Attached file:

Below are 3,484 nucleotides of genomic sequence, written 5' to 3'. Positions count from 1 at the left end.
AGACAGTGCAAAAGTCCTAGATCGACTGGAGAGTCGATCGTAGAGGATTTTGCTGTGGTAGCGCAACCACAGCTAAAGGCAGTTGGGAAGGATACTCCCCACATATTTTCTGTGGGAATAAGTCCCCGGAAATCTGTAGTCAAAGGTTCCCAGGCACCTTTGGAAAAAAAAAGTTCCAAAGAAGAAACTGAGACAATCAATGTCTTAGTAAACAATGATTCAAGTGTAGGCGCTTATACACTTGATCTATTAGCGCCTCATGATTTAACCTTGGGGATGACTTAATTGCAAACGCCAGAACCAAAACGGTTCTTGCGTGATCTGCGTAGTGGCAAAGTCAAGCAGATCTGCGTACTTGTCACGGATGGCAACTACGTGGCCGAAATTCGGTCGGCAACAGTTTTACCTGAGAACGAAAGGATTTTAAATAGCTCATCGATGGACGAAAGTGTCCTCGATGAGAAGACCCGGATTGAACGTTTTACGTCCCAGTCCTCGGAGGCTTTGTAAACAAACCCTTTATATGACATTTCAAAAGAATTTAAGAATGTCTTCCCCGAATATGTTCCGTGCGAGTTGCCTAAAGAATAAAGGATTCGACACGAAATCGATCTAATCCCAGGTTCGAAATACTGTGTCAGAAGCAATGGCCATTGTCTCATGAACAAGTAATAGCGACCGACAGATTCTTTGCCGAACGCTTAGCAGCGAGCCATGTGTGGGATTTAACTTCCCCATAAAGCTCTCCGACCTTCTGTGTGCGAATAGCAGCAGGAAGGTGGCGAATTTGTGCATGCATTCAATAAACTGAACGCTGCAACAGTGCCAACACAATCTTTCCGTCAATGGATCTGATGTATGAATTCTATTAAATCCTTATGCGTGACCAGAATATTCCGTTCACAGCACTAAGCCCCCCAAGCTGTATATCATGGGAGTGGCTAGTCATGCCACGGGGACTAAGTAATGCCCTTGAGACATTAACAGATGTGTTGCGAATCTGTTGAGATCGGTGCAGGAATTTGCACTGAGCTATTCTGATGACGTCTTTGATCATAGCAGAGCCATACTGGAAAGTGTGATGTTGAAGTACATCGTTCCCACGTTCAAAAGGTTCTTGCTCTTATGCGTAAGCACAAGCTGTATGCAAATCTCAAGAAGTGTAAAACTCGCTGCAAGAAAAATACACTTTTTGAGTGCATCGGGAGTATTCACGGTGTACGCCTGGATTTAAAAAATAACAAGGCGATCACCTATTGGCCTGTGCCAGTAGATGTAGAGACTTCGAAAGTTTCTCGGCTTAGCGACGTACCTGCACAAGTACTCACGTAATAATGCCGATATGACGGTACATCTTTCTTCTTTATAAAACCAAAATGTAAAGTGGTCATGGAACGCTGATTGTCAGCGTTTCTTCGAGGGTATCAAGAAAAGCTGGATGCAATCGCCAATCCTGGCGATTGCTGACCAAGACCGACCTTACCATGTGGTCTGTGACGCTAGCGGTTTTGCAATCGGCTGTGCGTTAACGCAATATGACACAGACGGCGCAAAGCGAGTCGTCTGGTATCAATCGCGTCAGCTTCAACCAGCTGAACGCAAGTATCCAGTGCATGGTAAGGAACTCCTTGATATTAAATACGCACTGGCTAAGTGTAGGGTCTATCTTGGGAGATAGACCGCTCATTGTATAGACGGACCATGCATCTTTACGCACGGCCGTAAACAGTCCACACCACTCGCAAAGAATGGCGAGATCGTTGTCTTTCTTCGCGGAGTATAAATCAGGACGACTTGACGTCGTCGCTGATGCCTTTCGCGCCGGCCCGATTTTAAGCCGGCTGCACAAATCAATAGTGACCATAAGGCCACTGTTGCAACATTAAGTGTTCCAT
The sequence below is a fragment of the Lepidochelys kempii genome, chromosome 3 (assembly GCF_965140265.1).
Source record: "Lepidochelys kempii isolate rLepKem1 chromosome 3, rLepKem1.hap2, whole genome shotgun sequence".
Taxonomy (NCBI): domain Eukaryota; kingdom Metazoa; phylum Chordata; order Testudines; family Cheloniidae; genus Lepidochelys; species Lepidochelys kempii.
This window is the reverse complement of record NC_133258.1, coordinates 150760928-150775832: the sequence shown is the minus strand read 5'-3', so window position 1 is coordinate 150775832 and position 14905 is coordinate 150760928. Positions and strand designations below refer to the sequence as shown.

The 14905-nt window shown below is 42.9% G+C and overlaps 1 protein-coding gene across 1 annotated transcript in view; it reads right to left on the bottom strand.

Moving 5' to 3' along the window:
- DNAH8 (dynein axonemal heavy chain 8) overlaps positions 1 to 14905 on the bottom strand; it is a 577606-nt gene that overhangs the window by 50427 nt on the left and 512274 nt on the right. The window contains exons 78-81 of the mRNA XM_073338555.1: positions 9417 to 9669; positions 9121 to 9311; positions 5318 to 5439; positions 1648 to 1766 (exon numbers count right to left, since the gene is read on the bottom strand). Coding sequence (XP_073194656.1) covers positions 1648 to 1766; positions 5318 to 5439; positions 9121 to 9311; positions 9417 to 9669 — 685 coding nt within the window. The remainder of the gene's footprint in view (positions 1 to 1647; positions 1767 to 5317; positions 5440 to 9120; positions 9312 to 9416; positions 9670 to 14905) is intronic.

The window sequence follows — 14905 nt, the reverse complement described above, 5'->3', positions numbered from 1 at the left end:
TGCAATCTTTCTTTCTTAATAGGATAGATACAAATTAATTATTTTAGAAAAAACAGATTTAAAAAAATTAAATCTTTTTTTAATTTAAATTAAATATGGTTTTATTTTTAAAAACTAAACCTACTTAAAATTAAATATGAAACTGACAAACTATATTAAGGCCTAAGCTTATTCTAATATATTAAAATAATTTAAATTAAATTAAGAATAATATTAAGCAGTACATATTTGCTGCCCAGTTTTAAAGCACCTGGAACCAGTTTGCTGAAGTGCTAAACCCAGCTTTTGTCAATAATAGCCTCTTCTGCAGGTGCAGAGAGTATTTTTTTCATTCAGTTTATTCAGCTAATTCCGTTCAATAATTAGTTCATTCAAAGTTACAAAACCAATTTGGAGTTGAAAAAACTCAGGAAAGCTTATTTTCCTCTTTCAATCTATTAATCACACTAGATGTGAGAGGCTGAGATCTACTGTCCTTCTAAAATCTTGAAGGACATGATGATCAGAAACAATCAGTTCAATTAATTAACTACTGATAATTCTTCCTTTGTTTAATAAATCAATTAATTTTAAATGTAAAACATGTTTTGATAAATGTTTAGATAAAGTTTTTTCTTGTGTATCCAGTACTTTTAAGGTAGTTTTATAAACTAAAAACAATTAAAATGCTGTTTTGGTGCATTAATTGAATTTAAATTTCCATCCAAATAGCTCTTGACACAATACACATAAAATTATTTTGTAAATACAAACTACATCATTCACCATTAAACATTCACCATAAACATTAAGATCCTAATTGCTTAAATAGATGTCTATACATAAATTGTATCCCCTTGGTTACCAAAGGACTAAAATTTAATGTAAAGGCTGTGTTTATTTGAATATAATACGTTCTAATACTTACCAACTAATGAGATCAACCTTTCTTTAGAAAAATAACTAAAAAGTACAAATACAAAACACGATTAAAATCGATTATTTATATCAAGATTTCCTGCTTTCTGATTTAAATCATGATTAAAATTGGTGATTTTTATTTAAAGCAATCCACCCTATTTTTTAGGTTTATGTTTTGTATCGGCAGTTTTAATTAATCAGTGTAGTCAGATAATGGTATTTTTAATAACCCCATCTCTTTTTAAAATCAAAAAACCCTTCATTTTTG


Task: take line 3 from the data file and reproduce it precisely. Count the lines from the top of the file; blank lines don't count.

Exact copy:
The sequence below is a fragment of the Lepidochelys kempii genome, chromosome 3 (assembly GCF_965140265.1).